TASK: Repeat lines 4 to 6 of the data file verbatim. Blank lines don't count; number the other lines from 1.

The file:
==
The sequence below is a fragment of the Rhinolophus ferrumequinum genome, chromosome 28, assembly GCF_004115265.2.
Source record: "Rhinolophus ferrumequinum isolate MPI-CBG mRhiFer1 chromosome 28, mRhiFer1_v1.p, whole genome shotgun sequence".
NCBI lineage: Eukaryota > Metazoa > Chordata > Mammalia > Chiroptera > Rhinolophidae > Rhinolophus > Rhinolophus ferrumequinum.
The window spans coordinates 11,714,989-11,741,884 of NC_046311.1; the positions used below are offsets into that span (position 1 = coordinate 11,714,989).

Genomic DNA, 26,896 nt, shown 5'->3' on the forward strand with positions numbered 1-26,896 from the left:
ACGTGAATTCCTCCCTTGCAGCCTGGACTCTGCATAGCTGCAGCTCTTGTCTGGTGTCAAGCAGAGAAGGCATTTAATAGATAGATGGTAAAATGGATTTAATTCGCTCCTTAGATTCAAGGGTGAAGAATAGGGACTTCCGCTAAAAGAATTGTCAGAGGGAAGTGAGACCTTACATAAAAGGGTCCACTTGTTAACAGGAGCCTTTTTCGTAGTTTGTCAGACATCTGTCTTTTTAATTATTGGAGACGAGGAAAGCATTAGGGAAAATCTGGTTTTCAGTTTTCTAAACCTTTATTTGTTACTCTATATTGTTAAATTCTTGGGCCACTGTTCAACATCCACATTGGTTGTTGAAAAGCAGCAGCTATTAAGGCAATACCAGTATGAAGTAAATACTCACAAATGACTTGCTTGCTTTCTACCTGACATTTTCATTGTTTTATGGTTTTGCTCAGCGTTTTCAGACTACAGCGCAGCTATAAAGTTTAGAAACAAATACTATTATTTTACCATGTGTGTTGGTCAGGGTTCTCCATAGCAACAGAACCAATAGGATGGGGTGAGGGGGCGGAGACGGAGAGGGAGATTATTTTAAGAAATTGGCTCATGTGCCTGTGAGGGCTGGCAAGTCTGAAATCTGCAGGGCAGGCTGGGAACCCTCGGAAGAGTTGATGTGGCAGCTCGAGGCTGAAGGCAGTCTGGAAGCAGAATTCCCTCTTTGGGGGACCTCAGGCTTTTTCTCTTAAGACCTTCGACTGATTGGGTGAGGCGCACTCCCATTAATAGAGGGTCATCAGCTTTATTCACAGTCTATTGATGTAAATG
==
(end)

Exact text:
The window spans coordinates 11,714,989-11,741,884 of NC_046311.1; the positions used below are offsets into that span (position 1 = coordinate 11,714,989).

Genomic DNA, 26,896 nt, shown 5'->3' on the forward strand with positions numbered 1-26,896 from the left:
ACGTGAATTCCTCCCTTGCAGCCTGGACTCTGCATAGCTGCAGCTCTTGTCTGGTGTCAAGCAGAGAAGGCATTTAATAGATAGATGGTAAAATGGATTTAATTCGCTCCTTAGATTCAAGGGTGAAGAATAGGGACTTCCGCTAAAAGAATTGTCAGAGGGAAGTGAGACCTTACATAAAAGGGTCCACTTGTTAACAGGAGCCTTTTTCGTAGTTTGTCAGACATCTGTCTTTTTAATTATTGGAGACGAGGAAAGCATTAGGGAAAATCTGGTTTTCAGTTTTCTAAACCTTTATTTGTTACTCTATATTGTTAAATTCTTGGGCCACTGTTCAACATCCACATTGGTTGTTGAAAAGCAGCAGCTATTAAGGCAATACCAGTATGAAGTAAATACTCACAAATGACTTGCTTGCTTTCTACCTGACATTTTCATTGTTTTATGGTTTTGCTCAGCGTTTTCAGACTACAGCGCAGCTATAAAGTTTAGAAACAAATACTATTATTTTACCATGTGTGTTGGTCAGGGTTCTCCATAGCAACAGAACCAATAGGATGGGGTGAGGGGGCGGAGACGGAGAGGGAGATTATTTTAAGAAATTGGCTCATGTGCCTGTGAGGGCTGGCAAGTCTGAAATCTGCAGGGCAGGCTGGGAACCCTCGGAAGAGTTGATGTGGCAGCTCGAGGCTGAAGGCAGTCTGGAAGCAGAATTCCCTCTTTGGGGGACCTCAGGCTTTTTCTCTTAAGACCTTCGACTGATTGGGTGAGGCGCACTCCCATTAATAGAGGGTCATCAGCTTTATTCACAGTCTATTGATGTAAATG